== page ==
I got to my stand much later than I wanted to, the sun was already up.  I get my climbing stand to the desired point on the tree trunk, strap it in and haul my bow up.  At this point, the biggest buck I'd ever seen chases a doe into the wooded creek bed that I'm in.  A blind deer could have seen all of my movement in the tree as I was scrambling to get my act together and load an arrow, but fortunately they were focused on each other rather than me.  The buck made the last couple of steps necessary to clear the brush and stopped, giving me a perfect broadside shot at 25 yds.  In my haste to get ready, I forgot to put my arm guard on.  When I release the string, it caught the sleeve of my jacket and slowed the string down enough that the arrow flew low and the broadhead just nicked the buck's brisket.  He made it away with just a scratch and I ended up with a crushed ego.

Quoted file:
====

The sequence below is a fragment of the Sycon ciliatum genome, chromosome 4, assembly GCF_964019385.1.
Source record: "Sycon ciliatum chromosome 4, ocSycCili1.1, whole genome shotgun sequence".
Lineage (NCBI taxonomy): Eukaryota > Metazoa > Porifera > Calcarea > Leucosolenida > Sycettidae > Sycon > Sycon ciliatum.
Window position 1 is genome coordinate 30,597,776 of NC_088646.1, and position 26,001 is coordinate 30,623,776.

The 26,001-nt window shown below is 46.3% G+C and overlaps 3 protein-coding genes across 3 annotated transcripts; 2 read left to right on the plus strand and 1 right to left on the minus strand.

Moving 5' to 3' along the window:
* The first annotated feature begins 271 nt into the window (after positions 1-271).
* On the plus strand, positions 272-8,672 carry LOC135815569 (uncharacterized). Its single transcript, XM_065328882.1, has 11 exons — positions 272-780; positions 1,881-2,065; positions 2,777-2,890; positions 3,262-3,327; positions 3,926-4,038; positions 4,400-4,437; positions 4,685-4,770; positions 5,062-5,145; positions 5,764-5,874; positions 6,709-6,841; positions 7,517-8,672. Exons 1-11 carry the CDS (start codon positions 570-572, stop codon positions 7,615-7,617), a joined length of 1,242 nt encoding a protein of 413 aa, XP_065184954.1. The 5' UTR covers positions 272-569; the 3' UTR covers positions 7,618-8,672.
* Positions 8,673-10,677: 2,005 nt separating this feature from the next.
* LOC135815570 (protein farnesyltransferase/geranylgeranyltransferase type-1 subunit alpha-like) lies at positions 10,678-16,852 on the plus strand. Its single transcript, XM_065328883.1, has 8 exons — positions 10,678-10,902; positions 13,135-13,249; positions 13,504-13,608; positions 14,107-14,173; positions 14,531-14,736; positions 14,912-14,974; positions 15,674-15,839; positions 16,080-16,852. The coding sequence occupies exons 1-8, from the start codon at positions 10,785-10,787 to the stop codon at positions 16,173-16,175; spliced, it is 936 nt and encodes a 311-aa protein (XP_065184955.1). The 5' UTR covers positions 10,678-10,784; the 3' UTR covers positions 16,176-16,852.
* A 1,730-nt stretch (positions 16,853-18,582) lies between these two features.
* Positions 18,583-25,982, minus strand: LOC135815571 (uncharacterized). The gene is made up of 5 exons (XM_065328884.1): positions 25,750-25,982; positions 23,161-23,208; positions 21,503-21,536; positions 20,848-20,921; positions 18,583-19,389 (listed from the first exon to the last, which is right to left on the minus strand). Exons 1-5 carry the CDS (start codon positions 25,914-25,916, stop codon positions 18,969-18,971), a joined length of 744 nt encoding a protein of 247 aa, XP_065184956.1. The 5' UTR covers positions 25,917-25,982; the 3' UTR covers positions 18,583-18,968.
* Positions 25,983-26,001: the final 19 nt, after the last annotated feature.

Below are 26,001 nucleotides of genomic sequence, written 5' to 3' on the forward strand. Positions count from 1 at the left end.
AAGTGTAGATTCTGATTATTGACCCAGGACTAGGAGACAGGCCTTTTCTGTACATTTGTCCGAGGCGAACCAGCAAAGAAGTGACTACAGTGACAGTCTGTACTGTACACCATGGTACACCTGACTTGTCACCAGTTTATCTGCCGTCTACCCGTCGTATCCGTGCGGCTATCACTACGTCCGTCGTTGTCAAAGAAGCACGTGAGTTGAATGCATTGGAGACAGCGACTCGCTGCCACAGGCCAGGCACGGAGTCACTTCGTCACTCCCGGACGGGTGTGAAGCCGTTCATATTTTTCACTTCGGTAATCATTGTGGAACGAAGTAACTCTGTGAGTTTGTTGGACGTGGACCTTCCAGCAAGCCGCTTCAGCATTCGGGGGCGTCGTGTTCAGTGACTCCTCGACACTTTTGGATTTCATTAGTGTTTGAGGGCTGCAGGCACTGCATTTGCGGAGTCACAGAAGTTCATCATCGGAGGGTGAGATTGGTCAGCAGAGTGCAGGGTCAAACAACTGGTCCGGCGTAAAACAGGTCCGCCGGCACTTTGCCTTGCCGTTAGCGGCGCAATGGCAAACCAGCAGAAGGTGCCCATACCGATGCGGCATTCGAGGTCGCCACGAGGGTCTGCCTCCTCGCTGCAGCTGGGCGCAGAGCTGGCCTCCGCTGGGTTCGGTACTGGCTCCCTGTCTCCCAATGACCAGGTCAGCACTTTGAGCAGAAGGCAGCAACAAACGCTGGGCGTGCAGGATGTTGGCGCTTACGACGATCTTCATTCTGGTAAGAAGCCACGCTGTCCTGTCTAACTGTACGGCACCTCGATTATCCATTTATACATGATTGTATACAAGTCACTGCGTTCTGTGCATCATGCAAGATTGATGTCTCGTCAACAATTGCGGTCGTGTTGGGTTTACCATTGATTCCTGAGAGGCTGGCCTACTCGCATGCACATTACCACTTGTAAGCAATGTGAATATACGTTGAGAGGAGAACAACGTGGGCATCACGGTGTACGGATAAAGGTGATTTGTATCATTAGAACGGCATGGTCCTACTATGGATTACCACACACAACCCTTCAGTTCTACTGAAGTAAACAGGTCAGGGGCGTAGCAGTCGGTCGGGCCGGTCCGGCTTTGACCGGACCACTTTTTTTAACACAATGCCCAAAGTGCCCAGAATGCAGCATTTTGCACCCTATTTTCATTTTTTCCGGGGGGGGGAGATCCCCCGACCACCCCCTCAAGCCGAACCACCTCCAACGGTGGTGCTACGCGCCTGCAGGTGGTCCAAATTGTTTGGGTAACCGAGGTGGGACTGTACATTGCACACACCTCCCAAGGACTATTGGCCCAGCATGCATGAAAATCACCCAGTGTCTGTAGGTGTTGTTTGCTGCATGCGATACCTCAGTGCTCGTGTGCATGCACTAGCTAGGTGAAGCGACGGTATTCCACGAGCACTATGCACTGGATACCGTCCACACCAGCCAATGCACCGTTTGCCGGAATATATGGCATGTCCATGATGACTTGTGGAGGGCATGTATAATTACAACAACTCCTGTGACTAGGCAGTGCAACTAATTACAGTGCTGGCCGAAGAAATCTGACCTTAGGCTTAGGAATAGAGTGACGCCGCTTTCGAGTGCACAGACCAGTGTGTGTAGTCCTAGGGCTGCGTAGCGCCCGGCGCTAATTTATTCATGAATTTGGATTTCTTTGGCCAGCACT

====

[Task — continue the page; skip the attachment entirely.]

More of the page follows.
• Maxie B., North Carolina

I glassed a beautiful muley buck from about 500 yards away and the wind and his position aligned for a perfect stalk opportunity. After nearly two hours of painstaking care, I finally got into position for the shot. Just as I was drawing my bow I caught movement out of the corner of my eye and turned to see a mountain lion also stalking the mule deer. I didn’t know whether to shoot the deer before the cat got there or run for my own life! It turns out I didn’t do either because the cat saw me and bolted, which then alerted the giant buck causing him to flee. I just stood there and thought to myself, “Nobody will ever believe this story.”

  • Brian H., Colorado